The criminal investigation into the driver who caused the death of Italian Michele Scarponi has been closed after the man died of cancer.
Giuseppe Giaconni, the driver of the van who hit and killed Scarponi last year, has died at the age of 58, according to Chronacheancona.it.
On April 22, 2017, Scarponi left his home for a short ride. He had just returned home to Filottrano in the central Le Marche region of Italy after racing at the Tour of the Alps. While on his training ride, he was hit by a van at a crossroads after the driver failed to see him.
He left behind his wife Anna and young twin sons, Giacomo and Tommaso.
Giaconni had been facing criminal charges in connection with the crash. He turned into the path of Scarponi, and later claimed that he had been temporarily blinded by the sun's glare. However, it later emerged that he had been distracted by his smartphone.
The funeral for Giaconni is planned for Wednesday afternoon. He leaves behind a wife, Daniela and a daughter, Cristina.
Eenkhoorn to start season after team suspension ends
The first-year pro, who just turned 21, and Antwan Tolhoek were suspended after they were found to have taken sleep medication that was not approved by the team. They, along with veteran Juan Jose Lobato, were sent home from the team training camp in December after the incident. Lobato was subsequently released by the team.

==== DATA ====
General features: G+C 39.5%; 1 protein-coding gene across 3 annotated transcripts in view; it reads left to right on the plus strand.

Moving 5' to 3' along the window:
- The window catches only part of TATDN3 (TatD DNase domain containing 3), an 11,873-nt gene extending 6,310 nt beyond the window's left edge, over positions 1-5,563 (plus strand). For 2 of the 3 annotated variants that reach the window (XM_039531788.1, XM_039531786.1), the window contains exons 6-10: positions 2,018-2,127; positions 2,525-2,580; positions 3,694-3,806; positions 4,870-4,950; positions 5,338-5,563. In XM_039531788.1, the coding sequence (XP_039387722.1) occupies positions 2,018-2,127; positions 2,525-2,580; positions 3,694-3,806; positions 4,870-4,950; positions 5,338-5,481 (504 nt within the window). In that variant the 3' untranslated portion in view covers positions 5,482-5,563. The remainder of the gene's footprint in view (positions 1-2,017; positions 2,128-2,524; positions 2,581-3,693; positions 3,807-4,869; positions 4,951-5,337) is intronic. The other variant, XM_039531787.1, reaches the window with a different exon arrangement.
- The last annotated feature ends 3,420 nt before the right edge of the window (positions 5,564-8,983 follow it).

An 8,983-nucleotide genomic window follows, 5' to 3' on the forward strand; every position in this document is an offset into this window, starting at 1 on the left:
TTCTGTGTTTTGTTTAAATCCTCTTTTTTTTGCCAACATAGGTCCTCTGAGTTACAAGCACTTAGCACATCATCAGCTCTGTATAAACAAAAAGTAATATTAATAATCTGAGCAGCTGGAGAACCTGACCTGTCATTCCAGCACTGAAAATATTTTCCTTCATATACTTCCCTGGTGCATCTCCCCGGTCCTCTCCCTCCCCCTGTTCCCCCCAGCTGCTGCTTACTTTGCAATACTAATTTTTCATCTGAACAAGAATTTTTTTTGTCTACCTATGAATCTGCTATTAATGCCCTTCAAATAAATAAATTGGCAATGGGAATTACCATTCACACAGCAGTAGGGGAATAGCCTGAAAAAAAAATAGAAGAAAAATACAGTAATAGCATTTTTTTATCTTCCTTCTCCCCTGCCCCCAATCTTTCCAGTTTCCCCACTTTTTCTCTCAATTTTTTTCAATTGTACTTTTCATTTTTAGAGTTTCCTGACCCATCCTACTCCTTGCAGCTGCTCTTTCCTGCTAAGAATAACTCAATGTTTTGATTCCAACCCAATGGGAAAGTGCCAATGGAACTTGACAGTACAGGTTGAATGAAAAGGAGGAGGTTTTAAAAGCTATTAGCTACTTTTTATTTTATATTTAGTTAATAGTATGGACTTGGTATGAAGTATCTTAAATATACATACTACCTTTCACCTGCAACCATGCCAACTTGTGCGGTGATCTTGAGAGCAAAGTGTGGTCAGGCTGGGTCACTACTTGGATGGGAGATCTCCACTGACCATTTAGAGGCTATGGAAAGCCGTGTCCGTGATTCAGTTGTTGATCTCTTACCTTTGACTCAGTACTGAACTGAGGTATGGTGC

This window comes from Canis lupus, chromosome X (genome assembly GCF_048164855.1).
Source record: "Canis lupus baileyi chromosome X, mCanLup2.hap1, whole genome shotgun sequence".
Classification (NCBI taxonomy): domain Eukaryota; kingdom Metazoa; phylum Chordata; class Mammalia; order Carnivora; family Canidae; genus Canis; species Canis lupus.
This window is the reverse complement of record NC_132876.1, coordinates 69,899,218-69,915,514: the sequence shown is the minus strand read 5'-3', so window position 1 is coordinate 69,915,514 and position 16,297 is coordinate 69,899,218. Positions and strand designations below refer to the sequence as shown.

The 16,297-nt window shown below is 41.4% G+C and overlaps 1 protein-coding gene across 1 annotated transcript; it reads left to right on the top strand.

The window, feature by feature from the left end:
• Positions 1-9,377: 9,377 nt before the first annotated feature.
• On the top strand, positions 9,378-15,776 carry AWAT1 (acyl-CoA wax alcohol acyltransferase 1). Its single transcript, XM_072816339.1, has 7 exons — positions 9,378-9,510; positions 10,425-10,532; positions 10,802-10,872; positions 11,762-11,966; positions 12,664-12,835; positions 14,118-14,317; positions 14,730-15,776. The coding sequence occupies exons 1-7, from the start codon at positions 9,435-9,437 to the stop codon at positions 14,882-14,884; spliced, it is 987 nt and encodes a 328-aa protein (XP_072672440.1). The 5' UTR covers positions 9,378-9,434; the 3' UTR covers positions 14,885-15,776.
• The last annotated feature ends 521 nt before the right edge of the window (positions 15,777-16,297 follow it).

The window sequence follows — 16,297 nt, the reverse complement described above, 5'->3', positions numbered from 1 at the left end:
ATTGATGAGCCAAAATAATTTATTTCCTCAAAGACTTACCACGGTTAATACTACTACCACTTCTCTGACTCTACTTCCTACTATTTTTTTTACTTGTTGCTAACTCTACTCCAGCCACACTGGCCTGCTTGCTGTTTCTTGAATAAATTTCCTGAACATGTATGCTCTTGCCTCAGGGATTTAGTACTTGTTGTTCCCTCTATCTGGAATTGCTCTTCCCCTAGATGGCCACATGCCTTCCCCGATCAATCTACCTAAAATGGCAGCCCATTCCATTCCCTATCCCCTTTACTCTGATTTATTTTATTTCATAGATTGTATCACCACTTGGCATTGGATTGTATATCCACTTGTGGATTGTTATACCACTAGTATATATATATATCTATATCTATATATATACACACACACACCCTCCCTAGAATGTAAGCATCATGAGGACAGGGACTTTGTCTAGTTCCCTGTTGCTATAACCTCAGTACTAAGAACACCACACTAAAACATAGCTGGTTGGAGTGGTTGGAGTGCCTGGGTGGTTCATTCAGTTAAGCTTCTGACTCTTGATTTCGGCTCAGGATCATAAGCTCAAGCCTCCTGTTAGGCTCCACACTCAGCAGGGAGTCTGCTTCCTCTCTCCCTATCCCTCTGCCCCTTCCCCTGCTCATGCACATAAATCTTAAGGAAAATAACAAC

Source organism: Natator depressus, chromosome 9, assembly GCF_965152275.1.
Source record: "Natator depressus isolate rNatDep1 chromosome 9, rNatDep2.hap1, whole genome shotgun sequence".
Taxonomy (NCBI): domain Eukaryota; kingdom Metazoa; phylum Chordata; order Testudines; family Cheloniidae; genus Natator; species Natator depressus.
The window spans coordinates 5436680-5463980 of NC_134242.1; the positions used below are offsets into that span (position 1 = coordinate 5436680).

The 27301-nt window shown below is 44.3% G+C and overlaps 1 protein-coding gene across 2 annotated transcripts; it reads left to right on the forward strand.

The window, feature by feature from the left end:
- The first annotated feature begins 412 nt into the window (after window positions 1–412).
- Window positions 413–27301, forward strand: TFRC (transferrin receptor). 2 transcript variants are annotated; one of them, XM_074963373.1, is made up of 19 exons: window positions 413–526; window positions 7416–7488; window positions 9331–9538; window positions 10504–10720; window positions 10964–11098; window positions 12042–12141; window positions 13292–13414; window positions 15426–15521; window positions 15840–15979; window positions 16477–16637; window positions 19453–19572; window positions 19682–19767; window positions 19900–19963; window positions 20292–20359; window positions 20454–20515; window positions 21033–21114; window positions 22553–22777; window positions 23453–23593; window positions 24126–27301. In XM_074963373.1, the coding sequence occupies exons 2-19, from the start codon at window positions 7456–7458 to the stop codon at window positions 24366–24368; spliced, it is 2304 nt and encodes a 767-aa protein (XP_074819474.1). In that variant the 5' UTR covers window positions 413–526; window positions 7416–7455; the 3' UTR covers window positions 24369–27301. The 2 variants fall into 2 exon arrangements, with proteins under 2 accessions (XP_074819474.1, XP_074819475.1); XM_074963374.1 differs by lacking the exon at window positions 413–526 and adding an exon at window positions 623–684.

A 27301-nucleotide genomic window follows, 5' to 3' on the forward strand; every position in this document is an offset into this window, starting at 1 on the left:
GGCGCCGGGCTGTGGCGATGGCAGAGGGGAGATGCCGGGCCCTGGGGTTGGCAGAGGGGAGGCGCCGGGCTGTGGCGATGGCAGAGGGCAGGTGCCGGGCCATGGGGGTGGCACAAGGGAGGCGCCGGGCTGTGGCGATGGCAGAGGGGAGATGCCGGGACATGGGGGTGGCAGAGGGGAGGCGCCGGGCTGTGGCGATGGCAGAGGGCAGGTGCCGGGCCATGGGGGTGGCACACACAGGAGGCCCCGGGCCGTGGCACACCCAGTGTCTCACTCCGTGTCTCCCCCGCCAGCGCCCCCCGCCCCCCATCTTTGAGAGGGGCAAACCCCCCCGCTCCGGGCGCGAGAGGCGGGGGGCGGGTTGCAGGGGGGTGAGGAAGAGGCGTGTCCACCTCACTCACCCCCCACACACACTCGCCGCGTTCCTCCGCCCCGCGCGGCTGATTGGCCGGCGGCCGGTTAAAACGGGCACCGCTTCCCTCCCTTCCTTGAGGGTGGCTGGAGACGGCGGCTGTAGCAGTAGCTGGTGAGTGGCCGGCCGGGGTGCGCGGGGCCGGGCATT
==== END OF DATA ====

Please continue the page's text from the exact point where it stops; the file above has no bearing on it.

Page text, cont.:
"Pascal's suspension will end on February 13th. He will ride three stages in Spain, then fly home to start in Abu Dhabi," the team's director Merijn Zeeman said in a press release.
LottoNL-Jumbo will also have Steven Kruijswijk, Enrico Battaglin, Koen Bouwman, Floris De Tier, Stef Clement and Maarten Wynants at the Ruta del Sol.
Baloise Belgium Tour announces stages
The Baloise Belgium Tour is trying out a new formula for the 88th running of the race from May 23-27. In an attempt to increase the action, organisers have planned fewer overall kilometres while keeping its traditional stage start and finish towns.
"The length of the stages has been deliberately shortened," said Nick Van der Bosh on the race website. "Shorter stages guarantee a more attractive course and we also take care of a few local laps at the start and finish as much as possible to make it more attractive for the supporters on the roadside."
The first stage runs 179km with start and finish in Buggenhout, and will be one for the sprinters. Stage 2 is 162km from Lochristi to Knokke-Heist, with the finish on the Wandelaar. Racers will take on a10.6km individual time trial on stage 3.
Things get tricky on the fourth and Queen stage: the 151.5km route with a start and finish in Wanaze will include the Muur van Hoei, Côte d'Ereffe and the Côte Chemin du Comte. The race ends with a 158km stage 5 from Landen to Tongeren.
Deutschland Tour stage cities set for 2018
The Deutschland Tour will making its return to the racing scene after a 10-year absence. It will start in Koblenz on August 23 and end in Stuttgart on August 27. It is now being organized by the ASO, which has signed an agreement with the German Cycling Federation to put the race on for at least ten years.
The race will start at the Deutsche Eck, the confluence of the Rhine and Moselle rivers. The peloton will first take on a neutralized circuit through the Koblenz Old Town before the official start. Further stages will feature starts and/or finishes in Merzig and Trier, before ending in Stuttgart.
The entire course will be announced on March 2.
Tom Southam's cycling dream team - Podcast
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